This is great fun because no one knows what is going to happen next and everyone enjoys it as you magically incorporate their suggestions into the story. The magic is provided by the story structure above, and, your always saying 'Oooh! Yes! Thaaankyoouu!' to any offering, and the processes of association and reincorporation detailed below.
Saying 'YES!' to any offering turns the unexpected from a difficulty into an opportunity, a gift. For example, someone once asked me in a workshop what happens if the storyteller says - "Once upon a time there was a tiny, little . . . . . ?" and someone in the audience says - "Elephant!"
Well we can make it hard and try to say - "No. It only looked like an elephant because it - blah, blah, blah." or, we can accept the gift and say - "Yes! That's right. It was a tiny little elephant. It had a tiny, little trunk, and tiny, little ears."
The audience will like the fact that you overcame an apparent difficulty and at the same time were generous and accepting towards someone's offering no matter how cheeky or unaware. Paradoxically, the weirder the characters or, the more widely differing they are, the easier it seems to be to create a story and have it be interesting for an audience.
4) Association and reincorporation
'Once upon a time there was a man walking around the shores of a lake. On the top of a hill on an island on the lake there was a beautiful woman leaning out of a window of a house. In a boat a fisherman cast his nets into the water.'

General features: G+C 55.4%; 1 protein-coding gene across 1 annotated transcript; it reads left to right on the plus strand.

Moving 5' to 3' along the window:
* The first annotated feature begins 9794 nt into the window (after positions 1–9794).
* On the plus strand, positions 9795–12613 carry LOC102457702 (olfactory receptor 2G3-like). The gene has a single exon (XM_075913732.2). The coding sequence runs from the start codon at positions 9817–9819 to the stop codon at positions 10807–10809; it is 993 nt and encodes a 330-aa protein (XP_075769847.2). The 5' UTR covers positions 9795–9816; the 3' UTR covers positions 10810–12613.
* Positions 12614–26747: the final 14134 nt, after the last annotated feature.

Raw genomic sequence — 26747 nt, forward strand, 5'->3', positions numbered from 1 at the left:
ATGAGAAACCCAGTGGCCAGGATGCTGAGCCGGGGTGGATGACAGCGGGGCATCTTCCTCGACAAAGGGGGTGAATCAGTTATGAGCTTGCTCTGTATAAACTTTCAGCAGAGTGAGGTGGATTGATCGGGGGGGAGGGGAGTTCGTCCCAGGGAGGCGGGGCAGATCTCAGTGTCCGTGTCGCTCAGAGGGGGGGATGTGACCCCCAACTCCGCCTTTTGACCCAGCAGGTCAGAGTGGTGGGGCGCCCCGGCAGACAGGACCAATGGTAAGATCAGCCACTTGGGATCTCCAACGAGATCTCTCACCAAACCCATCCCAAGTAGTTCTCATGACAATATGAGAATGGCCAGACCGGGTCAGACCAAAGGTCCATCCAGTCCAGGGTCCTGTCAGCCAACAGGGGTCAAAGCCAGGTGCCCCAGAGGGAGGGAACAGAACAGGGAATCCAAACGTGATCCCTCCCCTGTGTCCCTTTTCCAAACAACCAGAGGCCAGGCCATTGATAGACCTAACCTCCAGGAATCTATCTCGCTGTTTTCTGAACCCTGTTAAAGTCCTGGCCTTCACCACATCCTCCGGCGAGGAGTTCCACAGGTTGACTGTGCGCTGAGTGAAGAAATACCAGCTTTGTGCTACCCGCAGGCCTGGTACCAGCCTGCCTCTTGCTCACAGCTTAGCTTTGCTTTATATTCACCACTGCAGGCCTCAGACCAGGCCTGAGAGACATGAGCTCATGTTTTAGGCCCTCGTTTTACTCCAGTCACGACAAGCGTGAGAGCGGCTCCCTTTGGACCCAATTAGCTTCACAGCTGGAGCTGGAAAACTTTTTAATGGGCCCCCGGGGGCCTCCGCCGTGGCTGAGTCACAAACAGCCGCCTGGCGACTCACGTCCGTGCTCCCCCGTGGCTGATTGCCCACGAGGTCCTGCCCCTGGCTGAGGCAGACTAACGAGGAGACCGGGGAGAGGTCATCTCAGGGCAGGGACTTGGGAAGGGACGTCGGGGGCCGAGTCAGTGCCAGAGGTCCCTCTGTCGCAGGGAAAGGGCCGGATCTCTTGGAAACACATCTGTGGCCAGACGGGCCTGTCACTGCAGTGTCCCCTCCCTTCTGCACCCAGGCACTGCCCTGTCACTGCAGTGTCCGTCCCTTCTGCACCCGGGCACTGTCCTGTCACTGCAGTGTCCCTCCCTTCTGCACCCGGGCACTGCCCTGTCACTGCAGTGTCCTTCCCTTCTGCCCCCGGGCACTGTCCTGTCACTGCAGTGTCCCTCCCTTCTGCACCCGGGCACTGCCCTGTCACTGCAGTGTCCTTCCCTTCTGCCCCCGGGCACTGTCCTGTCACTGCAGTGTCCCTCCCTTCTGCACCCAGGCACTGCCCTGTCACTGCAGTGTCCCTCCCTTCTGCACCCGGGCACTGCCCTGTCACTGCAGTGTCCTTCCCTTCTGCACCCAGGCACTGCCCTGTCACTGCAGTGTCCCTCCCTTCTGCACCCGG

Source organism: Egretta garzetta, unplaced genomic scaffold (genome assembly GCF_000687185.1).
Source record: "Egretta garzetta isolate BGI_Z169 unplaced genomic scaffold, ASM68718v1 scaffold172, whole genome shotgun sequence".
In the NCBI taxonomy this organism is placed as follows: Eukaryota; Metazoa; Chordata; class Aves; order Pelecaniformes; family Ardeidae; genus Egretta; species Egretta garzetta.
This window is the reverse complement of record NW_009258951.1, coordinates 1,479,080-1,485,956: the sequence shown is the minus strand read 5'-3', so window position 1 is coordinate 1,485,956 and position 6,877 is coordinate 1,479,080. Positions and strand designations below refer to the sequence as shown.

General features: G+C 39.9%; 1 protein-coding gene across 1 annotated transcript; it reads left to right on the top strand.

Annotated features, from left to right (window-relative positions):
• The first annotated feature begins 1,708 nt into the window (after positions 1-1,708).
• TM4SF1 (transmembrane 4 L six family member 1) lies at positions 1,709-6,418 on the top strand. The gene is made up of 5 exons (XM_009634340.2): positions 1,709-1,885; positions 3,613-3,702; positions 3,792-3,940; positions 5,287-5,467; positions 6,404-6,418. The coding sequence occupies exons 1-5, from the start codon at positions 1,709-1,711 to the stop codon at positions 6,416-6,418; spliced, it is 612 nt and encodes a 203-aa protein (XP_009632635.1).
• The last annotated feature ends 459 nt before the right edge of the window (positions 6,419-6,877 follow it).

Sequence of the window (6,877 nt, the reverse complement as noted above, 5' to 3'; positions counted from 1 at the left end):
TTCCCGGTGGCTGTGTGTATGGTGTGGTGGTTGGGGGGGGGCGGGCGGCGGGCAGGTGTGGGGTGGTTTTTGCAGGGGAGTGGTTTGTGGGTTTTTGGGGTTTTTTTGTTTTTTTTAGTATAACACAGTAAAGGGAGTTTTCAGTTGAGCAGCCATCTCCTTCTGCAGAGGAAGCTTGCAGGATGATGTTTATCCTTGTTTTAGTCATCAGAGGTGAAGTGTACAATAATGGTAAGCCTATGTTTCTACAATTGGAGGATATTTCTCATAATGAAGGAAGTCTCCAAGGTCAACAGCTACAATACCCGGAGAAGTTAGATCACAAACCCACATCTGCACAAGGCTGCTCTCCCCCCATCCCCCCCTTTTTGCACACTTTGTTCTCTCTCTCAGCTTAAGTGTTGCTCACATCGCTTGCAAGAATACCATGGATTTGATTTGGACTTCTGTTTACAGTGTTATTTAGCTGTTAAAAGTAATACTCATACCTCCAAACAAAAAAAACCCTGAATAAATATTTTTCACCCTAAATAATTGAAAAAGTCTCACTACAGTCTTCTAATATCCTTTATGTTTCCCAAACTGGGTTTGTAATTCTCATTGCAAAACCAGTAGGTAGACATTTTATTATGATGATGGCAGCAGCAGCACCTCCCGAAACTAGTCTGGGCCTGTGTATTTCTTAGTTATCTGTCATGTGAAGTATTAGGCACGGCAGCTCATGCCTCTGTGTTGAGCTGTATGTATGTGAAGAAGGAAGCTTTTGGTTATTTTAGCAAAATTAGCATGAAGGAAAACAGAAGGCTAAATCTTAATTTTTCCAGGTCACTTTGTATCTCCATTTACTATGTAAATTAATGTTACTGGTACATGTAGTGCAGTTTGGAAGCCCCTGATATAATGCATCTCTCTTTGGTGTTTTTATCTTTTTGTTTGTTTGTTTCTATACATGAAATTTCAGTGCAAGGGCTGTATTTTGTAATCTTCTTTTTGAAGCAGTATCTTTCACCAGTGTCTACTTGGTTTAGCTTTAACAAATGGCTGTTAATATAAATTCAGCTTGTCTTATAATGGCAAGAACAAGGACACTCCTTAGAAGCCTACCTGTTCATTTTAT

So far these are quite separate elements. We can picture them but we want something to happen. They haven't related together at all and really the story hasn't started. As soon as we have some interaction between two of the characters (or one of the characters and the setting) then the story can begin. Here's one possibility. See how many you can think of.
'The woman turned towards the fisherman and called out, "Peter there's a stranger on the shore. Pull in your nets and row over to him and offer him a fish." Now we can watch and wonder as Peter responds.
Reincorporation is both satisfying and often necessary in a story when a character or object introduced early into a story, but left out of subsequent action, is brought back into the story at an opportune moment. For example, if, in the above story, the fisherman and the stranger go off on some wild adventure and are both captured and turned into stone by an ogre, your audience will be either aching for you to bring the woman back into the story to rescue the two men or, if they hadn't thought of it, they will be pleasantly surprised when you do it anyway.
Reincorporation can be a satisfying way of ending a story. Ending a story where it began gives a pleasing circular structure to the story. Children love reincorporation as well. There is a good discussion about association and reincorporation in 'Impro' by Keith Johnstone, (Methuen,1981) in the chapter on 'Narrative Skills'.
Just doing it
One thing to watch out for is 'being smart'. The whole process works so much better when you relax and follow the threads. 'Trying' to create something 'clever' usually ends up giving a clumsy or affected feel to a story.
Daryll Bellingham, Storyteller
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Last update: 10th February, 2011.